# Make a new list containing every Nth item in the original list

Say we have a list of integers from 0 to 1000:

[0, 1, 2, 3, ..., 997, 998, 999]

How do I get a new list containing the first and every subsequent 10th item?

[0, 10, 20, 30, ..., 990]

I can do this using a for loop, but is there a neater way, perhaps even in one line of code?

>>> xs = list(range(165))
>>> xs[0::10]
[0, 10, 20, 30, 40, 50, 60, 70, 80, 90, 100, 110, 120, 130, 140, 150, 160]

Note that this is around 100 times faster than looping and checking a modulus for each element:

\$ python -m timeit -s "xs = list(range(1000))" "[x for i, x in enumerate(xs) if i % 10 == 0]"
500 loops, best of 5: 476 usec per loop

\$ python -m timeit -s "xs = list(range(1000))" "xs[0::10]"
100000 loops, best of 5: 3.32 usec per loop
• Sure, list comprehensions are more powerful in general. OTOH, the question posits an existing list and, in that case, a slice works just fine. Commented Sep 10, 2009 at 6:45
• I commented on this below in the list comprehension answers. Be careful with "if x % 10 == 0". It works only with this particular list example, but if the input list is for example l=range(0,1000,2) it won't pull out every 10th item. Commented Sep 10, 2009 at 7:26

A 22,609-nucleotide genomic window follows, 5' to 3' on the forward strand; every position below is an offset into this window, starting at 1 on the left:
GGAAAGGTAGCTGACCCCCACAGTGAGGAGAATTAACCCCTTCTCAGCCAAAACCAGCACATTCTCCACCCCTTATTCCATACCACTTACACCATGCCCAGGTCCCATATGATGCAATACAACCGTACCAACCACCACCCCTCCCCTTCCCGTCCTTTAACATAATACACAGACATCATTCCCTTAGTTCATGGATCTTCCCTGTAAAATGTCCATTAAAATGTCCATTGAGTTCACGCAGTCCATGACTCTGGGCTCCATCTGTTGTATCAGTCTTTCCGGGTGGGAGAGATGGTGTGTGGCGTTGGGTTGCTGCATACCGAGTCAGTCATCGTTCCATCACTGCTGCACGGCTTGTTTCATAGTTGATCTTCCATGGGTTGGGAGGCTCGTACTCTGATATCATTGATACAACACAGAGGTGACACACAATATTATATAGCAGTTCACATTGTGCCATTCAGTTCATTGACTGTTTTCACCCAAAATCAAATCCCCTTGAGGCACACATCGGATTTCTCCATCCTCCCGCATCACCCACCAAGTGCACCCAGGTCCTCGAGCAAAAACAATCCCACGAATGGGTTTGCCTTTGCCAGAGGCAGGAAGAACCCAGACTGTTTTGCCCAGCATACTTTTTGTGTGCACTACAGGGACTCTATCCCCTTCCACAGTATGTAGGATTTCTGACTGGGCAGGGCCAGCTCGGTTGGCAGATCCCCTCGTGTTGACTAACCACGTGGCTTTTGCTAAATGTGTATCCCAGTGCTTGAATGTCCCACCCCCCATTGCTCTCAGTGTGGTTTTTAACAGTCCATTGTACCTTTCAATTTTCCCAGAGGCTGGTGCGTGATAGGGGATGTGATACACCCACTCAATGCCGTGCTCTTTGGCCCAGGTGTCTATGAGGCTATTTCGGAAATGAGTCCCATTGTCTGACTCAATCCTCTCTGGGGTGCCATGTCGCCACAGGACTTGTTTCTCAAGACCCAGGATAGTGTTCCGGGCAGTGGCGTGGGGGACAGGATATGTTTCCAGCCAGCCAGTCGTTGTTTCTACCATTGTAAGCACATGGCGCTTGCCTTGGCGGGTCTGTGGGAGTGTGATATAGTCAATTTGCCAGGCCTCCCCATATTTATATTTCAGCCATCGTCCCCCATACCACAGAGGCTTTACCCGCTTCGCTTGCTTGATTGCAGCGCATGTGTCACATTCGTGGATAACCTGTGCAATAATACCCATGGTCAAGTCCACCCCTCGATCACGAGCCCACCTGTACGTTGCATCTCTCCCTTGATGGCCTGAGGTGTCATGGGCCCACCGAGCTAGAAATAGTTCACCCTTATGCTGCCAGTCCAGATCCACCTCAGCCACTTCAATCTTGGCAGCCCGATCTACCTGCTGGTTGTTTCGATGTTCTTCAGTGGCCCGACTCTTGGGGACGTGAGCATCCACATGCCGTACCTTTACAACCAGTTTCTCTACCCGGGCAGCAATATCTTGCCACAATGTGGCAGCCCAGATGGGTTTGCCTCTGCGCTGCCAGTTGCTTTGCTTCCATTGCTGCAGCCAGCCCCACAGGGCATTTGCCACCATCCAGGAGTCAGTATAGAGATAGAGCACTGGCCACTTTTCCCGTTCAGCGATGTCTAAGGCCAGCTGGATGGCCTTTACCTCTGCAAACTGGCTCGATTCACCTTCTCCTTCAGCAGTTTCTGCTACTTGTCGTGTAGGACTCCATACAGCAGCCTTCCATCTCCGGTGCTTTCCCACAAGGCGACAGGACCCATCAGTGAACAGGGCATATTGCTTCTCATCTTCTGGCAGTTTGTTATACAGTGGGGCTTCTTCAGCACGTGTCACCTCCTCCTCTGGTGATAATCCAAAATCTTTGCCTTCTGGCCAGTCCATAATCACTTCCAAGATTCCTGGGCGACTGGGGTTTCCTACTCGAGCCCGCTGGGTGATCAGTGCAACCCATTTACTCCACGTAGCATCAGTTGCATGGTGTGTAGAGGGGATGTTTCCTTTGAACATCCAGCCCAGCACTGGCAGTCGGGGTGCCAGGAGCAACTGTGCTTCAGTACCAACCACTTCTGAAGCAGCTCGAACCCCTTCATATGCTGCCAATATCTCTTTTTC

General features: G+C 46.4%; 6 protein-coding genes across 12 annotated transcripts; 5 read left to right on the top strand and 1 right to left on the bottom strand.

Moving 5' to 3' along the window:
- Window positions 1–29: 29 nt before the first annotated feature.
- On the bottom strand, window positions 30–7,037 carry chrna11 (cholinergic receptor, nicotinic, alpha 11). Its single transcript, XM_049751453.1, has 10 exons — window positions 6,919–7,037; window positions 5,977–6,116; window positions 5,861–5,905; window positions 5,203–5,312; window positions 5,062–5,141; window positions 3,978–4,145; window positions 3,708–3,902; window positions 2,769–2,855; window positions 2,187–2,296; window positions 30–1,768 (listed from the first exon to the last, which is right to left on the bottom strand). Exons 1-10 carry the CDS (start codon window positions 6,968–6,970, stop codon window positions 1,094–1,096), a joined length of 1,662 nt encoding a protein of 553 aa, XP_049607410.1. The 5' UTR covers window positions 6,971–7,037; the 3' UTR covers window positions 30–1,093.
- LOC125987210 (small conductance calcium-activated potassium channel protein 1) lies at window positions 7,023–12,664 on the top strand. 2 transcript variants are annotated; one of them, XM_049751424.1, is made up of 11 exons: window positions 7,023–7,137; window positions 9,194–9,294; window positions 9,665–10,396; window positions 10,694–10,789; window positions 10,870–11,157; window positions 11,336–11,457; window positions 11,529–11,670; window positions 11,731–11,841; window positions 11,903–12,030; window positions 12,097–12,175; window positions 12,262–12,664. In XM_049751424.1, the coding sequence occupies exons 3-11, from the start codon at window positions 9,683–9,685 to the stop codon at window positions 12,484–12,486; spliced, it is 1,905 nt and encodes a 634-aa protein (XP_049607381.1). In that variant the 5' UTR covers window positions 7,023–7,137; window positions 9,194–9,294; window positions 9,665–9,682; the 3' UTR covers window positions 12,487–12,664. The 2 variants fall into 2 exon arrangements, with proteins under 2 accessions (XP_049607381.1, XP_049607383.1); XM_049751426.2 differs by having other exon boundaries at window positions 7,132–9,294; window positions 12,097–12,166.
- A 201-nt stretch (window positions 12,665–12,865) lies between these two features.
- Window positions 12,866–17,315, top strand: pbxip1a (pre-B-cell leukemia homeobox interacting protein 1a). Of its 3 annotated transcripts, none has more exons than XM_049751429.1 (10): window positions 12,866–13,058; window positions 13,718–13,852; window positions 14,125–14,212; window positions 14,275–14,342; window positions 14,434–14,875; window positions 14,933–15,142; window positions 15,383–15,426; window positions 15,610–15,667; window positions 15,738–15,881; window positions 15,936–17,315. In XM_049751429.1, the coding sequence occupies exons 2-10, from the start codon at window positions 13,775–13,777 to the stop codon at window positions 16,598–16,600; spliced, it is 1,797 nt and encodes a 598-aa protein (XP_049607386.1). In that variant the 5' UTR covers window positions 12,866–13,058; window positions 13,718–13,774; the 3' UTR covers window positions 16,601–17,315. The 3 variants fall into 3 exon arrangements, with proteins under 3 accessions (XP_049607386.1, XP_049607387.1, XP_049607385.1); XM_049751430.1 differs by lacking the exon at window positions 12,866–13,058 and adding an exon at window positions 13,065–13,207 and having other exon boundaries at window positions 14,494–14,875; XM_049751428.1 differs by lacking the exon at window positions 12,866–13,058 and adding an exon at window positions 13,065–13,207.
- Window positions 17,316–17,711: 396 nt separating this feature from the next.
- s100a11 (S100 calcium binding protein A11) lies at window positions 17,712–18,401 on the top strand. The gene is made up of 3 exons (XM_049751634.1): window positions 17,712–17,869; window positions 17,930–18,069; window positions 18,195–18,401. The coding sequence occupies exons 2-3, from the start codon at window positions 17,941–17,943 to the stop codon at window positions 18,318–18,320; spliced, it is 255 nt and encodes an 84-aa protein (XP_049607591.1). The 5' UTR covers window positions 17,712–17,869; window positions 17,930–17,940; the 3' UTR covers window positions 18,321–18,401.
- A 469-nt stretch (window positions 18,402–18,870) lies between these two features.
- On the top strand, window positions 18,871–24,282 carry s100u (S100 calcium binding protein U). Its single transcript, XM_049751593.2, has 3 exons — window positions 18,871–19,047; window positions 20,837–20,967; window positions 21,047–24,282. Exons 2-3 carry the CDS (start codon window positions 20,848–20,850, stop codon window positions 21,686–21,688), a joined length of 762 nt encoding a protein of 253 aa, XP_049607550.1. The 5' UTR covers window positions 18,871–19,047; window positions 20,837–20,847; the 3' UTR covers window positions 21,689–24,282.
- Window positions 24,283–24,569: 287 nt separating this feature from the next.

• @Andre: very true. So this is an example of a humble language feature, the slice operator, which turns out in this case (1) to make it easier to get the correct results; (2) results in a more concise expression; and (3) happens to be 2 orders of magnitude faster. (1) is by far the most important concern, of course, but, thanks to the careful design and implementation of the language, you get all three for the price of 1. Nice question and responses. Commented Sep 10, 2009 at 8:10
• The 0 is redundant in l[0::10]. l[::10] is more readable, less confusing. Commented Aug 5, 2016 at 11:20
• Your comparison is not appropriate because you are selecting every element that is divisible by 10 instead of selecting every 10th element. It will be more appropriate to compare slicing notation with this: lst = list(range(1000)); lst1 = [lst[i] for i in range(0, len(lst), 10)]. On my machine, I get "1000000 loops, best of 5: 395 nsec per loop" for slicing notation and "20000 loops, best of 5: 11.1 usec per loop" for list comprehension.
– user9363390
Commented Oct 16, 2020 at 14:05
1. source_list[::10] is the most obvious, but this doesn't work for any iterable and is not memory efficient for large lists.
2. itertools.islice(source_sequence, 0, None, 10) works for any iterable and is memory-efficient, but probably is not the fastest solution for large list and big step.
3. (source_list[i] for i in xrange(0, len(source_list), 10))
• +1 Best answer, IMO. All three proposals a general solutions (ie. take the source list as a given). The generator solution (3.) is nice as it filters on the index of the source list. It's probably as memory efficient as 2. Both the indices and the result list are generators and thus constructed lazily, which is also probably the fastest if you don't need the result list in a single chunk. Only if the source list could be a generator I would go with Paul's "item, i in enumerate(l)" idiom, as there is no len() of a generator. BTW, which kind of iterable would not work with 1.? Generators?! Commented Sep 10, 2009 at 9:59